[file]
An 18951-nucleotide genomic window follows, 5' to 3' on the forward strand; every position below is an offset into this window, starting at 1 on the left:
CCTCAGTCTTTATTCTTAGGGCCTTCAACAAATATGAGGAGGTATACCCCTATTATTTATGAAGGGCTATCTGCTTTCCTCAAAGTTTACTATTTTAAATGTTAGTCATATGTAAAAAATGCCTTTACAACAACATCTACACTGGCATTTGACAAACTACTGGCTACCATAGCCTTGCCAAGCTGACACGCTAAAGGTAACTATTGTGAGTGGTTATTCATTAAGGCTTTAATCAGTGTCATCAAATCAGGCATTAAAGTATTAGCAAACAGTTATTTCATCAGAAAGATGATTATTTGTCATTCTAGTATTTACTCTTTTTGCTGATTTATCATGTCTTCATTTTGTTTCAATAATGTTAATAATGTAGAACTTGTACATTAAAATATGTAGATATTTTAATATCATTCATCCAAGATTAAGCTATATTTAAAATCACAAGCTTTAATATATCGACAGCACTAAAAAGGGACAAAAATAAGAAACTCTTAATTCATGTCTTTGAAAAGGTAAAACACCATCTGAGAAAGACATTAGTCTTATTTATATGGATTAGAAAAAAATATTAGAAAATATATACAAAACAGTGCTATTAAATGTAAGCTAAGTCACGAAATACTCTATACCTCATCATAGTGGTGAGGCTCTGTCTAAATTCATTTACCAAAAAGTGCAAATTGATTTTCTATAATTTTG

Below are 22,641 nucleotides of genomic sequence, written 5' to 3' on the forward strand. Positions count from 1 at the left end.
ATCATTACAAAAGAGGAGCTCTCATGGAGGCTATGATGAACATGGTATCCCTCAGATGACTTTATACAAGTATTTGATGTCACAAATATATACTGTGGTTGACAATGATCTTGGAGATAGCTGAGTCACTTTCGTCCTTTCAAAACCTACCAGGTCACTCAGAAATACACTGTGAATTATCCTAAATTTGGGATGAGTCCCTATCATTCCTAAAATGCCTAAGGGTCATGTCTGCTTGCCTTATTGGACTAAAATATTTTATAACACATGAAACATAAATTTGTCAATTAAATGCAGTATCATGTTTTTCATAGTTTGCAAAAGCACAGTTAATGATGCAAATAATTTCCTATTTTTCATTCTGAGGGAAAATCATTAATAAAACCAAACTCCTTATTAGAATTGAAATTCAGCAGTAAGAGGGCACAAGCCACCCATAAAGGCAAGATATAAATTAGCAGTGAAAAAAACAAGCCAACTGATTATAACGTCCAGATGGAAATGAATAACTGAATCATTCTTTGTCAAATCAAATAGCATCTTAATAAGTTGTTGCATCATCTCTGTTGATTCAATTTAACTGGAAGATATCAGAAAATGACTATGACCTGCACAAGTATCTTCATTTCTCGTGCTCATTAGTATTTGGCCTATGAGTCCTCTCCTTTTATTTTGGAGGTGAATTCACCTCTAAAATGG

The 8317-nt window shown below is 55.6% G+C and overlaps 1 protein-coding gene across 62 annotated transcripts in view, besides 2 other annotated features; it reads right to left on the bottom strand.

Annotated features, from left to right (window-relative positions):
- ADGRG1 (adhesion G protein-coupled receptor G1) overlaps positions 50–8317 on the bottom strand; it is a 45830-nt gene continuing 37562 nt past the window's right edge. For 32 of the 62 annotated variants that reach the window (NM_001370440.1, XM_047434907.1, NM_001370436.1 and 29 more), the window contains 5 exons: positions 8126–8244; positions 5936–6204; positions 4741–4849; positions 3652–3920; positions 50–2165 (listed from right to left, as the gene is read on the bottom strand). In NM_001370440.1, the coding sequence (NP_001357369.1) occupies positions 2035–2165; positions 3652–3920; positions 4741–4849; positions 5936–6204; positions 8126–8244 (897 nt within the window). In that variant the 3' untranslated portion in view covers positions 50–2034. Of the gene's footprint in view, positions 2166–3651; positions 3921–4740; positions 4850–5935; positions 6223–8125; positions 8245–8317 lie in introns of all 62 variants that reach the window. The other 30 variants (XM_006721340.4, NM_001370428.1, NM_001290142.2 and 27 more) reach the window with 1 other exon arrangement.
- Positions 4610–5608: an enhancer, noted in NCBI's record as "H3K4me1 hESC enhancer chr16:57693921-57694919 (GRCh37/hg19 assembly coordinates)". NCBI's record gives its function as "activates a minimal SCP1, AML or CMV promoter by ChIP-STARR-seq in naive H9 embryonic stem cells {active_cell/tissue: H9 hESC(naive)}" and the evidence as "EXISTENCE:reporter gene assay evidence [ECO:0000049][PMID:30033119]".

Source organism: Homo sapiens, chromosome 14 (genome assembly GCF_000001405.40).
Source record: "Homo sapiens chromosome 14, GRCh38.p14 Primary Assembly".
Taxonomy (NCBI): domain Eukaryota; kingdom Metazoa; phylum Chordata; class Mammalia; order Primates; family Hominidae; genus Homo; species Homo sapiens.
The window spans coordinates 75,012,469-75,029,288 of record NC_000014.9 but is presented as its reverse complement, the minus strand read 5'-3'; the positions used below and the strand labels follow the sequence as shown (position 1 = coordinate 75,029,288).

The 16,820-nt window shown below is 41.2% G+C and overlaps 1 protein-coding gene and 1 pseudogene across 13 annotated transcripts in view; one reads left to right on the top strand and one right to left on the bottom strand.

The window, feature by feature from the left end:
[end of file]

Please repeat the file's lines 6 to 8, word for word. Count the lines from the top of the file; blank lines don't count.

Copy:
Annotated features, from left to right (window-relative positions):
- ADGRG1 (adhesion G protein-coupled receptor G1) overlaps positions 50–8317 on the bottom strand; it is a 45830-nt gene continuing 37562 nt past the window's right edge. For 32 of the 62 annotated variants that reach the window (NM_001370440.1, XM_047434907.1, NM_001370436.1 and 29 more), the window contains 5 exons: positions 8126–8244; positions 5936–6204; positions 4741–4849; positions 3652–3920; positions 50–2165 (listed from right to left, as the gene is read on the bottom strand). In NM_001370440.1, the coding sequence (NP_001357369.1) occupies positions 2035–2165; positions 3652–3920; positions 4741–4849; positions 5936–6204; positions 8126–8244 (897 nt within the window). In that variant the 3' untranslated portion in view covers positions 50–2034. Of the gene's footprint in view, positions 2166–3651; positions 3921–4740; positions 4850–5935; positions 6223–8125; positions 8245–8317 lie in introns of all 62 variants that reach the window. The other 30 variants (XM_006721340.4, NM_001370428.1, NM_001290142.2 and 27 more) reach the window with 1 other exon arrangement.
- Positions 4610–5608: an enhancer, noted in NCBI's record as "H3K4me1 hESC enhancer chr16:57693921-57694919 (GRCh37/hg19 assembly coordinates)". NCBI's record gives its function as "activates a minimal SCP1, AML or CMV promoter by ChIP-STARR-seq in naive H9 embryonic stem cells {active_cell/tissue: H9 hESC(naive)}" and the evidence as "EXISTENCE:reporter gene assay evidence [ECO:0000049][PMID:30033119]".